Irish Manufacturing PMI posted a long-anticipated, and relatively mild slip back from a rapid pace of expansion in January (54.3) to shallower growth in February 2016 (52.9).
Despite this fall back, 3mo average Manufacturing PMI for the period through February stood at 53.8, which is above the 3mo average reading through November 2015 (53.6), although well below the 3mo average through February 2015 (56.5).
Per Markit release: “Growth eased in the Irish manufacturing sector in February as new orders increased at the weakest pace since late-2013. Output and purchasing activity also rose at slower rates, but employment bucked the wider trend by increasing more quickly than at the start of the year. The rate of input cost deflation quickened to the fastest since November 2009, with output prices also falling at a sharper pace in response… Where new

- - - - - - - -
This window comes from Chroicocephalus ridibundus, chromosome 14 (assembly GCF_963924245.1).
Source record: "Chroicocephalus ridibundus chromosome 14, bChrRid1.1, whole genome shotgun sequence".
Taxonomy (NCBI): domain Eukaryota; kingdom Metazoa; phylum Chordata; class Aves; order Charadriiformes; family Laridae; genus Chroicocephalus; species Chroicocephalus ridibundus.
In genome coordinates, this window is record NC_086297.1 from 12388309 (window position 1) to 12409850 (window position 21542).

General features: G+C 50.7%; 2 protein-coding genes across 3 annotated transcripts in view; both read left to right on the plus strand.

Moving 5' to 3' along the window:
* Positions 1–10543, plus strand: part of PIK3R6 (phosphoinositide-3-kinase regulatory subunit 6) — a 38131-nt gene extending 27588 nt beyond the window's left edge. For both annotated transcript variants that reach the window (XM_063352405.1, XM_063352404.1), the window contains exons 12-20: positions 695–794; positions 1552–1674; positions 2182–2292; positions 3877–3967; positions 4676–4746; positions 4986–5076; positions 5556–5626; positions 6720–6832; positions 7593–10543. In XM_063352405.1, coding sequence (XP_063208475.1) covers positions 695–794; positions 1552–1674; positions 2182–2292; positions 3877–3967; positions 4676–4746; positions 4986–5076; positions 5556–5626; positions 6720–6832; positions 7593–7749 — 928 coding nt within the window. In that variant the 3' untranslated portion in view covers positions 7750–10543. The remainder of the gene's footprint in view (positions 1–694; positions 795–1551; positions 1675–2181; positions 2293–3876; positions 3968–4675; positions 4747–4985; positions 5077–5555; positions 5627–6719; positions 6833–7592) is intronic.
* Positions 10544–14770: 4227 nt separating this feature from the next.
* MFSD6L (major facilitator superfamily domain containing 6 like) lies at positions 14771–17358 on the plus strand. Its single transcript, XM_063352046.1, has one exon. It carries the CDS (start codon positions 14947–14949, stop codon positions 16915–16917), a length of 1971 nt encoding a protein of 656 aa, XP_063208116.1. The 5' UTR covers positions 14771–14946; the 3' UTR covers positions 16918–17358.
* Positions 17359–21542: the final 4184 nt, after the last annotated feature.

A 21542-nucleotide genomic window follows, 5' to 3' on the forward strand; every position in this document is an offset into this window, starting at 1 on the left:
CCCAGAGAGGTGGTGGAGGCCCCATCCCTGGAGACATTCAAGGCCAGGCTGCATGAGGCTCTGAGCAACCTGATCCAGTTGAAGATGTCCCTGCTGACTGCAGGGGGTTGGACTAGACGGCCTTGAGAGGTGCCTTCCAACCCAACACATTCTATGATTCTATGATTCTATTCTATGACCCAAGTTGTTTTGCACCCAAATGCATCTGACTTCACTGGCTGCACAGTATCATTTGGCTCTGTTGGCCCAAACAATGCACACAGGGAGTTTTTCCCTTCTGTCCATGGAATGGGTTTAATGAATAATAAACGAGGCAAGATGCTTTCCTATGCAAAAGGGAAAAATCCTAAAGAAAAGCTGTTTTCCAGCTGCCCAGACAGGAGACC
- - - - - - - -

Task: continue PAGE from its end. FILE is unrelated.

orders did increase, panellists often mentioned higher new business from export markets, in turn reflecting new orders from the UK and US. Growth in new export business also slowed, however.”
Good news is: “…the latest solid expansion in production extended the current sequence of growth to 33 months.” Bad news is: much of growth seems to be concentrated in the areas benefiting from weaker Euro, not in the areas of organic expansion.